Monday, August 01, 2005

Calling On In Transit*

A study of talk radio found that less than 10 percent of the audience for a given show participate by calling in. The study is several years old and I’d bet that the increased prevalence of cell phones has served to up that percentage as people can call during their daily commute (it’s rather unsettling to think that the car approaching in the opposite direction is being commandeered by someone working up a full head of steam while arguing the gay marriage issue.) Regardless, even a casual listener of local talk radio will come to recognize the cast of regulars who act as foil or fawn in support of the host.

Most of these callers’ names remain anonymous to the listener, their identities revealed through their voices, politics, pet peeves, and the relative merits of their comments. As big a role as a host plays in creating an interesting and insightful program, it’s these callers that can make or break a given segment.

For the most part, callers range from insightful to obvious, from eloquent to simply articulate. Then there are those that distinguish themselves by besmirching the airwaves with their very presence.

A problem with many of these frequent callers is that they seem to feel an obligation to weigh-in on every topic even if they have only the vaguest of notions of what’s being discussed. Some will call to merely second the host’s position while others will attempt to rebut it without bothering to formulate an argument. And of course there are the foot soldiers of the two political parties who will dutifully recite their side’s prefab talking points on whatever issue is being discussed.

While some callers are monogamous in their talk radio relationships, others play the field, ringing up hosts in a pathetic display of wantonness. It’s interesting to observe how hosts react to their overtures. Rusty, a regular down at WFMB, is tolerated by most of the station’s hosts, evokes what seems like concern from Sam Madonia, but is openly derided by Don Trello who attempts to drown out his remarks with selected musical cuts. At WMAY, Bill is generally treated graciously by Jim Leach, is a featured performer on Molson and Lee, but was loathed by Abdul Hakim-Shabazz who refused to take his calls.

Sometimes, the contention that arises from a thorn-in-the-side-of-the-host caller is quite entertaining.

In the past, when the “Shooting Sport’s” Tom Schaffer (sic?) would call into the Jim Leach Show, the sound of Leach’s teeth grinding would almost drown out whatever polemic Schaffer was expounding upon. I would imagine Leach sitting at the desk, his finger inching towards the disconnect button the second he recognized the caller’s voice, not unlike how Monty Burns would smile between clenched teeth while Homer yammered on, the whole time preparing to hit the secret button that would drop his doltish safety inspector through the trap door in front of his desk.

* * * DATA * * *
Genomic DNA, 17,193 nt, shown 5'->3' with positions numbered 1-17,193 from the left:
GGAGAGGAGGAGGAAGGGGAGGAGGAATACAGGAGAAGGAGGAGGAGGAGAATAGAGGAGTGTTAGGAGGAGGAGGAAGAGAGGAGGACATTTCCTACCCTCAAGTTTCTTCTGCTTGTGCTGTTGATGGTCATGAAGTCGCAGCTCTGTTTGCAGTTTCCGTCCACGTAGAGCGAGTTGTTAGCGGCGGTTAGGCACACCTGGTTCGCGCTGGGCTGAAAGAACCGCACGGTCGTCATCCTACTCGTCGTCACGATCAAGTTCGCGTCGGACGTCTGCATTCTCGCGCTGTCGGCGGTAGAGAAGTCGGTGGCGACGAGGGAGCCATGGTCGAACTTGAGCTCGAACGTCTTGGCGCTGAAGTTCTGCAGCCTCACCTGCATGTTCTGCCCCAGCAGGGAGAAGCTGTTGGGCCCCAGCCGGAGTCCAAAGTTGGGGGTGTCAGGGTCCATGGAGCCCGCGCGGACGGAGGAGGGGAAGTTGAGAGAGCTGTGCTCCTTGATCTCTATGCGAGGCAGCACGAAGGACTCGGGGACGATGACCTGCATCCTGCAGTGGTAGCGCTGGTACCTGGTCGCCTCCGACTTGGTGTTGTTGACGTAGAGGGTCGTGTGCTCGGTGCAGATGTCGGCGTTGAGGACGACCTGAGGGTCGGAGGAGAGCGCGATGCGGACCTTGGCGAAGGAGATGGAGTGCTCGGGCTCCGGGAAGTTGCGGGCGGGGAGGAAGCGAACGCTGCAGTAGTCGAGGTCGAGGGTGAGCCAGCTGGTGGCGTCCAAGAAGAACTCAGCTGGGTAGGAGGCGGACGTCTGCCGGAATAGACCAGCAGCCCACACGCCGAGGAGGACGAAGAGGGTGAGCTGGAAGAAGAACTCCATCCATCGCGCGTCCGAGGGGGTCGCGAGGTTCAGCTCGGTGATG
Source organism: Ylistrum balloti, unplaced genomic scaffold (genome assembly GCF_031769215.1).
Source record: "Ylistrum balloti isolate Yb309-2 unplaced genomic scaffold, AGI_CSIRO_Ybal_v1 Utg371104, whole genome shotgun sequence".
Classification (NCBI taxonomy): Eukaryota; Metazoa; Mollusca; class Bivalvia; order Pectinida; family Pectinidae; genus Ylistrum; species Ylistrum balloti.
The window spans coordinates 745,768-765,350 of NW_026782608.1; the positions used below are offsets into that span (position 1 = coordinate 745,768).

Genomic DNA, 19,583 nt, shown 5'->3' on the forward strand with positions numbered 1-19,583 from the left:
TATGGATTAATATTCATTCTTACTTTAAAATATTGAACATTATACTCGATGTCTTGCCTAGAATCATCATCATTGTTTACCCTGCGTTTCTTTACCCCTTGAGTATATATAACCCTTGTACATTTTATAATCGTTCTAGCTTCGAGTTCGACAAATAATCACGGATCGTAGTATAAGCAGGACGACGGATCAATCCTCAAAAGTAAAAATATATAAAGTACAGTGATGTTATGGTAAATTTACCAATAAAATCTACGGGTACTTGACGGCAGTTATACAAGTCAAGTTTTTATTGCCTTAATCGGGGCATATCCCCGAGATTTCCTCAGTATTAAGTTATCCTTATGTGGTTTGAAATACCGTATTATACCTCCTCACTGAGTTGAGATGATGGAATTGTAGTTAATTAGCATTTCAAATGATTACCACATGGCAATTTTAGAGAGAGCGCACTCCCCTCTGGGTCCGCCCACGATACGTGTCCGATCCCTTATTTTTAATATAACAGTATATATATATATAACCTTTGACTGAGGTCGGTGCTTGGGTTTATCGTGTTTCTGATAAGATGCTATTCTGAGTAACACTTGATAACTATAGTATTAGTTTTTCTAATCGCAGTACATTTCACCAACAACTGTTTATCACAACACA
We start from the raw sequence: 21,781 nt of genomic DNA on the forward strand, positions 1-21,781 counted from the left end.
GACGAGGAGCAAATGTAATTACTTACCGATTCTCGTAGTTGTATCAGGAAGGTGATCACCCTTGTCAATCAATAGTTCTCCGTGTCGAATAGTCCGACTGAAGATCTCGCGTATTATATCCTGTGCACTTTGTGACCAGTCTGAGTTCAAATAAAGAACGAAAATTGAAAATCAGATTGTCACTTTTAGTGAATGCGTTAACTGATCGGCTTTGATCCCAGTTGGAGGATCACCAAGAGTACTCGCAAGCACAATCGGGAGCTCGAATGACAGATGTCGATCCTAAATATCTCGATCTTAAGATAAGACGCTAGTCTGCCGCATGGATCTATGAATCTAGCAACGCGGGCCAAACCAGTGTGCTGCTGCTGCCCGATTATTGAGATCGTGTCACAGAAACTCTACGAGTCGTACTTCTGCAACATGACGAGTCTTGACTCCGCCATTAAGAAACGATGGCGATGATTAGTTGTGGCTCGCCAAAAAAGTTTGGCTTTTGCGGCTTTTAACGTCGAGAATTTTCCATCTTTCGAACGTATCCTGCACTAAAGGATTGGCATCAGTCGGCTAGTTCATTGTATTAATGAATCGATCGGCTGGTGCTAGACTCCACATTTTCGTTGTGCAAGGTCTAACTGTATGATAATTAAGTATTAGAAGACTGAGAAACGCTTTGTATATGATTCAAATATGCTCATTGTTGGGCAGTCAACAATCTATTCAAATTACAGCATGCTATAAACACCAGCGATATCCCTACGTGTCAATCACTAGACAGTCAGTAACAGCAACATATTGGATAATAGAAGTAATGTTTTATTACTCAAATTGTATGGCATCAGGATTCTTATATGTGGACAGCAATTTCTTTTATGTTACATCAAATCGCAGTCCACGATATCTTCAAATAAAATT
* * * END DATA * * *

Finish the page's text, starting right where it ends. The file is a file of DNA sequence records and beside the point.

But the tension has seemed to lessen as of late and that’s why the time is right for the two to join forces on some type of news/opinion program. Schaffer could guest host one morning a week on WMAY, but I would prefer that they meet on cable access. Observing facial expressions will be a big part of the show’s appeal, and on TV the viewer will also be able to tell, should Leach demur on a point, if it was the result of Schaffer producing an irrefutable counter argument - or a handgun.

I first had theidea of creating a local Crossfire-type program when One-Eyed Jack was still debasing the airwaves. But this is better. Schaffer's libertarian leanings aren’t as diametrically opposed to Leach’s more liberal tendencies so the opportunity exists for some actual debate. I know people who think that Schaffer is nothing but a crackpot, but he does his homework on the issues and does a good job of getting his point across.

If all of the details can be ironed out, and I can’t imagine that they couldn’t be, the program should run on Saturday afternoons on Channel 4, right before the guy who sings a capella gospel songs from his wheelchair. Check your local listings.

*Thanks to Mike Stipe for the use of the title.

3 comments:

Jim said...

I'm game!

(Crap, I should never say that around Tom -- he might take it literally...)

upright said...

Please tell me you're joking?! To give Shafer any degree of credibility is pretty irresponsible, although WFMB has done so on a regular basis. (as has WMAY) The easy was out, one supposes. He's good for the entertainment value. At least OEJ had the testicular fortitude to protect the local airwaves from Shafer's b.s.

Anonymous said...

OEJ was just jealous that Shafer knew more about guns ... .